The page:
Namibia: City Officials Face 5G Charges

23 February 2021

The City of Windhoek's internal auditors have recommended that five senior officials attend a disciplinary hearing over payments linked to a controversial deal involving Chinese telecommunications giant Huawei installing an internet network enabling 5G connections in Namibia's capital.

The officials, named in the audit report that was leaked to The Namibian yesterday, are Fillemon Neputa, the acting strategic executive officer for information and communication technology, Lizette Vries, the city's strategic executive officer for performance management, Ben Ngairorue, the head of legal affairs, Kenneth Neumbo, the manager of information and communication technology, and Samuel Mutonga, acting strategic executive officer for finance and customer care.

The recommendations to charge them are contained in an internal audit investigation report produced at the behest of the former management committee headed by Moses Shiikwa and is yet to be tabled before the new council.

Shiikwa confirmed yesterday that the then Swapo-led management committee requested the internal auditors to prepare a report on the 5G saga, but it was not made available to them before they left council in December last year, when they were replaced by an opposition-led coalition.

Acting chief executive officer of the City of Windhoek George Mayumbelo yesterday said: "Issues pertaining to staff-related matters are dealt with in a confidential manner in our environment and in accordance with the Local Authorities Act."

He said following an investigation, "the immediate supervisor is mandated to review information or evidence available and make a decision on further actions to be taken, if necessary".

According to the audit report, Ngairorue faces charges of approving law firm Uanivi Gaes Incorporated to provide a legal opinion on the joint business venture's procurement of a fibre optic network, and to act as the project's transaction adviser.

He also faces charges linked to the alleged unauthorised approval of payments worth N$71 800 to the law firm.

According to internal documents, the payments were not in line with the provisions of the Public Procurement Act of 2015.

The invoices paid to Uanivi Gaes Incorporated were allegedly not properly verified, which resulted in an overpayment amounting to N$15 360.

Ngairorue also faces a charge of approving invoices to the law firm that resulted in the overpayment of N$9 950 in October 2019.

He is further to be charged with the "unauthorised approval and irregular payment that resulted in the overpayment of N$24 300 to Uanivi Gaes Incorporated".

The per-day rate, which was allegedly more than N$8 000, was not approved by the procurement committee.

Vries faces charges for allegedly failing to comply with the provisions of the Public Procurement Act over the appointment of Uanivi Gaes Incorporated as a transaction adviser, as well as a team of consultants.

Neputa is allegedly in hot water for approving the appointment of the law firm as a transaction adviser and a team of consultants at a meeting held on 26 July 2019.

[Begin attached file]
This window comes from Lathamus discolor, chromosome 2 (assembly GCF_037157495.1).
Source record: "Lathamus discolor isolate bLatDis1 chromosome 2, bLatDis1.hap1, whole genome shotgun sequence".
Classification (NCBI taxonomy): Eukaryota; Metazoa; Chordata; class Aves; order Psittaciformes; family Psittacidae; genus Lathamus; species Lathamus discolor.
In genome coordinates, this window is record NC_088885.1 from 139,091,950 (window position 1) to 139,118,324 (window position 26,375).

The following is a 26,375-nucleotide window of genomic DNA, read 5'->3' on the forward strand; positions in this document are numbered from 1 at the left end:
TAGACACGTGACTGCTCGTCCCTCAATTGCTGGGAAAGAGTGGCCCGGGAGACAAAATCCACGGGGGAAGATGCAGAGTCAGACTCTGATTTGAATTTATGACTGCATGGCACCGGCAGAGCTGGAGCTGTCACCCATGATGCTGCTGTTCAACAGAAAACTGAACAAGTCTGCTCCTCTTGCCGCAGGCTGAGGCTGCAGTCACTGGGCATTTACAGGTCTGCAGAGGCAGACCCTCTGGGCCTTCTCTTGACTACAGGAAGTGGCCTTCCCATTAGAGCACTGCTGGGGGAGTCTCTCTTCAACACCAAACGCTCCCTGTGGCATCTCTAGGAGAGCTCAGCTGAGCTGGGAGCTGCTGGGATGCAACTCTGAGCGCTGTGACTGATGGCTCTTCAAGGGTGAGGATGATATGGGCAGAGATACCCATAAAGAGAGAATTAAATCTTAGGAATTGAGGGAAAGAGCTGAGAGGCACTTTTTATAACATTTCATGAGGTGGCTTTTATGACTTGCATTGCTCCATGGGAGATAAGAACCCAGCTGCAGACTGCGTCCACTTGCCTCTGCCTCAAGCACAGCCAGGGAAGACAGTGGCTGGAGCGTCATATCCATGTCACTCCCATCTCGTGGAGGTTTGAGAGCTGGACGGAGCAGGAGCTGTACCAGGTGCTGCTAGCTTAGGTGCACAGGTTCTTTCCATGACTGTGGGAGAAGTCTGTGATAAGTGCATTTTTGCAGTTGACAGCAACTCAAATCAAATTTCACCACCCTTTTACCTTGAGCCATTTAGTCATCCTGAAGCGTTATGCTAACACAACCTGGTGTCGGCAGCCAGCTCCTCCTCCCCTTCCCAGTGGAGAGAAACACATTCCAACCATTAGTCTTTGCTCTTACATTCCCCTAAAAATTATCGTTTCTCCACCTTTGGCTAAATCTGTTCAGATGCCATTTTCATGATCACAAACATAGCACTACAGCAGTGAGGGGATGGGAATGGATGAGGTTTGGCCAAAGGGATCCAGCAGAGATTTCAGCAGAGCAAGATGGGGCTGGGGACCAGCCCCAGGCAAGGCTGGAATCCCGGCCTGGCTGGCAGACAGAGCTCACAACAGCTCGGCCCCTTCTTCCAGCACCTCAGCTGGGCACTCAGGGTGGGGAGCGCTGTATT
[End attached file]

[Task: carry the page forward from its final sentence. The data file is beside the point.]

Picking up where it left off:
He also faces a charge in connection with preparing a progress report with recommendations on a fibre optic monetisation project on 26 January this year to the management committee.

This was allegedly in contravention of a management committee resolution of 21 July 2020, which states that the council would pronounce itself on the smart-city project only after the finalisation of an investigation.

"The acting strategic executive for information and communication technology did not apply due diligence, and acted irregularly, and as a result potentially attempted to interfere with this investigation," the report stated.

Neputa will also have to answer for "irregularly stating that the bid evaluation for the joint business venture was performed by a valuation committee, while the evaluation was done by a technical committee which did not even submit an evaluation report to the evaluation committee, and subsequently to the procurement committee".

Mutonga faces a charge over the approval of the appointment of Uanivi Gaes Incorporated and the team of consultants during the meeting on 26 July 2019.

In the report, the internal auditors asked the Department of Information and Communication Technology to submit a progress report on the fibre optic network project to Mayumbelo and the council as "a matter of urgency".

They recommended that Mayumbelo considers appointing an appropriate public-private partnership (PPP) expert to evaluate the fibre optic network project.

It's was also recommended that he considers cancelling and revoking the services of "the irregularly and unauthorised" appointment of the said law firm.

According to the report, the appointment of the firm was not in line with the provisions of the Public Procurement Act of 2015.

"Secondly, Uanivi Gaes Incorporated is not an expert in public-private partnership consultancy," the management committee said in the report.

Efforts to get comment from Ngairorue yesterday proved futile, as he did not answer his phone and also did not respond to a text message.

City of Windhoek spokesperson Harold Akwenye yesterday discouraged The Namibian from publishing the names of the officials involved, saying they have not received their charges yet.

However, Mutonga confirmed that he received the notice of the charges against him, but added he is yet to discuss it with his supervisor.

"This is an internal matter and I don't know how it got to the media," he said.

Neputa said: "Speak to our corporate communications manager, Mr Akwenye, to get the necessary information."

Vries yesterday told The Namibian that he has "no comment at this stage".

Neumbo confirmed that he received his charges but said he did not want to discuss the matter with the media, while Ngairorue was not reachable yesterday.

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